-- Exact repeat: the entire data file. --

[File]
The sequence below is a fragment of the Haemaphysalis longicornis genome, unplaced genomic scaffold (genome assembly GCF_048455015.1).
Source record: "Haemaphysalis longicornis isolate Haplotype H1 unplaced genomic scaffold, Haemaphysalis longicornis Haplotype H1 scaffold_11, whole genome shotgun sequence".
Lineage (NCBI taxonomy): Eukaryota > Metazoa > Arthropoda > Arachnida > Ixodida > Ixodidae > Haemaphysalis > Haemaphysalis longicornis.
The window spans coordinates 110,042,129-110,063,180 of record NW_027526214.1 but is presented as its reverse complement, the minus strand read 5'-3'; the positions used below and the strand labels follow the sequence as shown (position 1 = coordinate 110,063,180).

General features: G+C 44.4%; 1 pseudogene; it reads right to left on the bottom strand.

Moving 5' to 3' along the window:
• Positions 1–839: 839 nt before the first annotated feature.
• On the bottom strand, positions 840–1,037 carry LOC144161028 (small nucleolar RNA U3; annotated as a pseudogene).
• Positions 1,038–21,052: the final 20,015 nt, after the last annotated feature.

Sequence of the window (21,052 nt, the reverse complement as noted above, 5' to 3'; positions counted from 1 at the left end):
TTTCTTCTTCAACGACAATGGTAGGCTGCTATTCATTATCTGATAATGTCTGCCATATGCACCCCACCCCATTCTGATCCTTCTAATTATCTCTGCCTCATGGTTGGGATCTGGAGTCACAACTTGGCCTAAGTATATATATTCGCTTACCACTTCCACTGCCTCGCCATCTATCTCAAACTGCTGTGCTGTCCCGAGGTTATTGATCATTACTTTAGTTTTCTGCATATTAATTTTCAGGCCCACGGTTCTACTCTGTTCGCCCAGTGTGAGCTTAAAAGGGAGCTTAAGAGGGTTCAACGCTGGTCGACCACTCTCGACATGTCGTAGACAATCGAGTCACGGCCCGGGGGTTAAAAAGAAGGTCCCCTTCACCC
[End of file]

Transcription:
The sequence below is a fragment of the Haemaphysalis longicornis genome, unplaced genomic scaffold (genome assembly GCF_048455015.1).
Source record: "Haemaphysalis longicornis isolate Haplotype H1 unplaced genomic scaffold, Haemaphysalis longicornis Haplotype H1 scaffold_11, whole genome shotgun sequence".
Lineage (NCBI taxonomy): Eukaryota > Metazoa > Arthropoda > Arachnida > Ixodida > Ixodidae > Haemaphysalis > Haemaphysalis longicornis.
The window spans coordinates 110,042,129-110,063,180 of record NW_027526214.1 but is presented as its reverse complement, the minus strand read 5'-3'; the positions used below and the strand labels follow the sequence as shown (position 1 = coordinate 110,063,180).

General features: G+C 44.4%; 1 pseudogene; it reads right to left on the bottom strand.

Moving 5' to 3' along the window:
• Positions 1–839: 839 nt before the first annotated feature.
• On the bottom strand, positions 840–1,037 carry LOC144161028 (small nucleolar RNA U3; annotated as a pseudogene).
• Positions 1,038–21,052: the final 20,015 nt, after the last annotated feature.

Sequence of the window (21,052 nt, the reverse complement as noted above, 5' to 3'; positions counted from 1 at the left end):
TTTCTTCTTCAACGACAATGGTAGGCTGCTATTCATTATCTGATAATGTCTGCCATATGCACCCCACCCCATTCTGATCCTTCTAATTATCTCTGCCTCATGGTTGGGATCTGGAGTCACAACTTGGCCTAAGTATATATATTCGCTTACCACTTCCACTGCCTCGCCATCTATCTCAAACTGCTGTGCTGTCCCGAGGTTATTGATCATTACTTTAGTTTTCTGCATATTAATTTTCAGGCCCACGGTTCTACTCTGTTCGCCCAGTGTGAGCTTAAAAGGGAGCTTAAGAGGGTTCAACGCTGGTCGACCACTCTCGACATGTCGTAGACAATCGAGTCACGGCCCGGGGGTTAAAAAGAAGGTCCCCTTCACCC